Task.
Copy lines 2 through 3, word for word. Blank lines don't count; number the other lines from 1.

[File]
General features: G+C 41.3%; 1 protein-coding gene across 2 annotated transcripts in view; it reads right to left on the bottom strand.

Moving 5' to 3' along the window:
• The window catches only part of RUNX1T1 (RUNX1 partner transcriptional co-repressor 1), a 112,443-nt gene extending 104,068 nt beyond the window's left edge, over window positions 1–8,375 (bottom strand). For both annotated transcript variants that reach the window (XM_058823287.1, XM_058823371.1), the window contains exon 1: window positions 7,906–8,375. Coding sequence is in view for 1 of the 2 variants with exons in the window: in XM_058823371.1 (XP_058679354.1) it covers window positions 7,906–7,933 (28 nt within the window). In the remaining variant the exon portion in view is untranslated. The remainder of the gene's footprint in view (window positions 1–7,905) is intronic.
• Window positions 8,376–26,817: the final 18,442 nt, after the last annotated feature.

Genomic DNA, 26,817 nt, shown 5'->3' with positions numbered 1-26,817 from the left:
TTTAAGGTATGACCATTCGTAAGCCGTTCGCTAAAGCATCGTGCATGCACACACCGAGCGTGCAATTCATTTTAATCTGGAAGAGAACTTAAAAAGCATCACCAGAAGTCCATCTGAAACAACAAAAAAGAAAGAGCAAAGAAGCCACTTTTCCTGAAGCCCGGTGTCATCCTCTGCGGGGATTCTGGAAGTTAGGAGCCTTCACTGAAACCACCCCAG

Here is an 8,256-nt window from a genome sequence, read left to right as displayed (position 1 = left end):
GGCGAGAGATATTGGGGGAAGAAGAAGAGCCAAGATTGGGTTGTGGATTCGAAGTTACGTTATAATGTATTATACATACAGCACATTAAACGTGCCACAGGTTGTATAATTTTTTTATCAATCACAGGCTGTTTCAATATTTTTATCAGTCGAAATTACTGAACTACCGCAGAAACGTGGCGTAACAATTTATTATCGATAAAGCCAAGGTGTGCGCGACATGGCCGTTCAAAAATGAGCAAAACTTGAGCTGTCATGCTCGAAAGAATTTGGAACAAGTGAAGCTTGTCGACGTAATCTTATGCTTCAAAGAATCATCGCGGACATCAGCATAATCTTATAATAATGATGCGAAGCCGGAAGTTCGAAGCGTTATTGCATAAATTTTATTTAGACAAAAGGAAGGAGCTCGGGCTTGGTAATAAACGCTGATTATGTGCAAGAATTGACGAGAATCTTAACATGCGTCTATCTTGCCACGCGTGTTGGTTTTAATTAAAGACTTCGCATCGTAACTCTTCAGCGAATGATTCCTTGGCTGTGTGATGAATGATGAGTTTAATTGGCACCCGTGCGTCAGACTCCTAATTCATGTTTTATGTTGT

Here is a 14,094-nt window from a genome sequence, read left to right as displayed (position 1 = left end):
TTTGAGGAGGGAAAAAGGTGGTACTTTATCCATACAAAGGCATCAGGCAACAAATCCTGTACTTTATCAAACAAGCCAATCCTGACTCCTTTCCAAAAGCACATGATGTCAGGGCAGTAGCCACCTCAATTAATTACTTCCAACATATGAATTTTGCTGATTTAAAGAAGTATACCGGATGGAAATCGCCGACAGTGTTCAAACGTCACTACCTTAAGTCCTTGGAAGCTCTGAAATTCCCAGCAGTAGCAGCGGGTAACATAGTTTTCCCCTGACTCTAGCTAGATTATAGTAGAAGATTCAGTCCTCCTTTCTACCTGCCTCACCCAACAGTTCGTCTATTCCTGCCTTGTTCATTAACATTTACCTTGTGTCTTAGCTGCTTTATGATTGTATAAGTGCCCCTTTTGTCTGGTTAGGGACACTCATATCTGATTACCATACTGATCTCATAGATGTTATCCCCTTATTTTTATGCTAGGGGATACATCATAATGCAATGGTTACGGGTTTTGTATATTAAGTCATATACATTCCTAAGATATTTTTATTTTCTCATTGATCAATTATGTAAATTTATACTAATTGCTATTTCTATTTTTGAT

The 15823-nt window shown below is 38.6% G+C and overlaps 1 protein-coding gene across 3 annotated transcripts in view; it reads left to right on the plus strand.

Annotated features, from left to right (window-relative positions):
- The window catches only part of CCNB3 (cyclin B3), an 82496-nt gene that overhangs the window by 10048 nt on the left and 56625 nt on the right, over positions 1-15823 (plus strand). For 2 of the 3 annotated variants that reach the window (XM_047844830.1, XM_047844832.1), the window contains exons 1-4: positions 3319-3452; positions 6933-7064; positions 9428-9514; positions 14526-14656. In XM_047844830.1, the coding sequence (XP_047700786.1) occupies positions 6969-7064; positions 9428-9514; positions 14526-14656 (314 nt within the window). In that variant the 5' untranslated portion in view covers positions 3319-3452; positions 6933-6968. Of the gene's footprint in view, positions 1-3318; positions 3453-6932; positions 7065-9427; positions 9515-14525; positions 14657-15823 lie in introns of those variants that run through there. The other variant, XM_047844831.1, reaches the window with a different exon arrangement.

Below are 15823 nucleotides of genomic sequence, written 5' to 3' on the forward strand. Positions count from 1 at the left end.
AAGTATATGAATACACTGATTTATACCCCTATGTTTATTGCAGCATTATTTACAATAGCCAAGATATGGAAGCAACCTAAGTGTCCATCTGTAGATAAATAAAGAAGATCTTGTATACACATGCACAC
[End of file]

Moving 5' to 3' along the window:
• The window catches only part of RUNX1T1 (RUNX1 partner transcriptional co-repressor 1), a 112,443-nt gene extending 104,068 nt beyond the window's left edge, over window positions 1–8,375 (bottom strand). For both annotated transcript variants that reach the window (XM_058823287.1, XM_058823371.1), the window contains exon 1: window positions 7,906–8,375. Coding sequence is in view for 1 of the 2 variants with exons in the window: in XM_058823371.1 (XP_058679354.1) it covers window positions 7,906–7,933 (28 nt within the window). In the remaining variant the exon portion in view is untranslated. The remainder of the gene's footprint in view (window positions 1–7,905) is intronic.